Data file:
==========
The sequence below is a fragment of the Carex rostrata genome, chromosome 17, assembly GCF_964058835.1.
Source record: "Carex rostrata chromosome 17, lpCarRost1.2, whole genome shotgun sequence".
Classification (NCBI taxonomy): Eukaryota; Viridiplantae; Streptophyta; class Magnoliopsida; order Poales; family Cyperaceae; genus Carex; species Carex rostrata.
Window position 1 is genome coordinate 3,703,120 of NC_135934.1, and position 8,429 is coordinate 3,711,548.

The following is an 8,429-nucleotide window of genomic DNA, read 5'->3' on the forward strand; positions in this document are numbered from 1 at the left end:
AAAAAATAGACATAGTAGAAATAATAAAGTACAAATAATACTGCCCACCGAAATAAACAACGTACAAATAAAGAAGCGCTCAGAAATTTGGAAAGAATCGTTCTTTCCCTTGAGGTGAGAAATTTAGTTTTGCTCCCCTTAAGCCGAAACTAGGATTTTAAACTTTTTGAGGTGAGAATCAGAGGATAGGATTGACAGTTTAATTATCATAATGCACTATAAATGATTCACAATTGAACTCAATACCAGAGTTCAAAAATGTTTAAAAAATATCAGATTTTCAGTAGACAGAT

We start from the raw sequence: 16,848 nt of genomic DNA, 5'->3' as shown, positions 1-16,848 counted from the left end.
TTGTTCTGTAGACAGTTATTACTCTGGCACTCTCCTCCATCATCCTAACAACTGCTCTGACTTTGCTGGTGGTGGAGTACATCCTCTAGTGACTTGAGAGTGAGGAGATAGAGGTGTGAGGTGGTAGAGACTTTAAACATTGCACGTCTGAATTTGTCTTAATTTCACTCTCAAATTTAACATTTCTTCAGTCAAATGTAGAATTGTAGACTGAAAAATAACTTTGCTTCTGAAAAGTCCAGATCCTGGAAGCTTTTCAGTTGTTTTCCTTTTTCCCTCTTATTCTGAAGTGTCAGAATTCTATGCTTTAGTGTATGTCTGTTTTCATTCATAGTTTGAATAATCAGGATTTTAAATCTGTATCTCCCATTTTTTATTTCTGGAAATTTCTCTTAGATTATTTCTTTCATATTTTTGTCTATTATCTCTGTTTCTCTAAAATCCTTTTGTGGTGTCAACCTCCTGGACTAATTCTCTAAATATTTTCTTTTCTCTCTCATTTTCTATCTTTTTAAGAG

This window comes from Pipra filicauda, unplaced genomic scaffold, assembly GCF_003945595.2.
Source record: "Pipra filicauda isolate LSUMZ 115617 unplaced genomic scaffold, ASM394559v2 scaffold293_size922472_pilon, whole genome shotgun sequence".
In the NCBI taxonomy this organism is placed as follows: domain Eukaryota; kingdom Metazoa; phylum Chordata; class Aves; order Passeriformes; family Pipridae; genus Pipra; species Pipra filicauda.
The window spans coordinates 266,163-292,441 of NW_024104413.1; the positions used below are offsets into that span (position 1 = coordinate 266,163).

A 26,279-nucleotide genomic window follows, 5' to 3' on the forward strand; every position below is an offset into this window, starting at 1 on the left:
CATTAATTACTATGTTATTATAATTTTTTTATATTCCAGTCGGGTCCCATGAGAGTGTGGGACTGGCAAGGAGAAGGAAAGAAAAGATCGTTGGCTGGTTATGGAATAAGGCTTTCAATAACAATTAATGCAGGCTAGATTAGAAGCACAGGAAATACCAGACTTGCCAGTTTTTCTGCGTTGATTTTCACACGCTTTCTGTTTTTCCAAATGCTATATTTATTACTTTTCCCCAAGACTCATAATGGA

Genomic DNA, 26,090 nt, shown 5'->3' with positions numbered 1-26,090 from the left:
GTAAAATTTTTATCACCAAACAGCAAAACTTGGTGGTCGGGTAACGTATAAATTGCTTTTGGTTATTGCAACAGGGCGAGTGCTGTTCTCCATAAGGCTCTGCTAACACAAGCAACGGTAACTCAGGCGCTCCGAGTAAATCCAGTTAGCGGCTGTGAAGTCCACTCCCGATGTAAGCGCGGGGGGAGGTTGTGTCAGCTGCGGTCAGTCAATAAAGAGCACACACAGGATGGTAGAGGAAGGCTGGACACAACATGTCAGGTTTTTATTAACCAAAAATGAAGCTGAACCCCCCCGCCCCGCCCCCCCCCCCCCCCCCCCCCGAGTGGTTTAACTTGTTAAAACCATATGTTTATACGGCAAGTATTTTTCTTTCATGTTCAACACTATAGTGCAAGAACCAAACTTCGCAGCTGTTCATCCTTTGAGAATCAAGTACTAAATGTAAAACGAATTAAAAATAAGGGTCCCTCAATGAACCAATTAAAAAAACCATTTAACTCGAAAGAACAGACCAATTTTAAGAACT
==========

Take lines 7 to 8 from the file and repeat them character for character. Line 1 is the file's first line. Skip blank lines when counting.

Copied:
We start from the raw sequence: 16,848 nt of genomic DNA, 5'->3' as shown, positions 1-16,848 counted from the left end.
TTGTTCTGTAGACAGTTATTACTCTGGCACTCTCCTCCATCATCCTAACAACTGCTCTGACTTTGCTGGTGGTGGAGTACATCCTCTAGTGACTTGAGAGTGAGGAGATAGAGGTGTGAGGTGGTAGAGACTTTAAACATTGCACGTCTGAATTTGTCTTAATTTCACTCTCAAATTTAACATTTCTTCAGTCAAATGTAGAATTGTAGACTGAAAAATAACTTTGCTTCTGAAAAGTCCAGATCCTGGAAGCTTTTCAGTTGTTTTCCTTTTTCCCTCTTATTCTGAAGTGTCAGAATTCTATGCTTTAGTGTATGTCTGTTTTCATTCATAGTTTGAATAATCAGGATTTTAAATCTGTATCTCCCATTTTTTATTTCTGGAAATTTCTCTTAGATTATTTCTTTCATATTTTTGTCTATTATCTCTGTTTCTCTAAAATCCTTTTGTGGTGTCAACCTCCTGGACTAATTCTCTAAATATTTTCTTTTCTCTCTCATTTTCTATCTTTTTAAGAG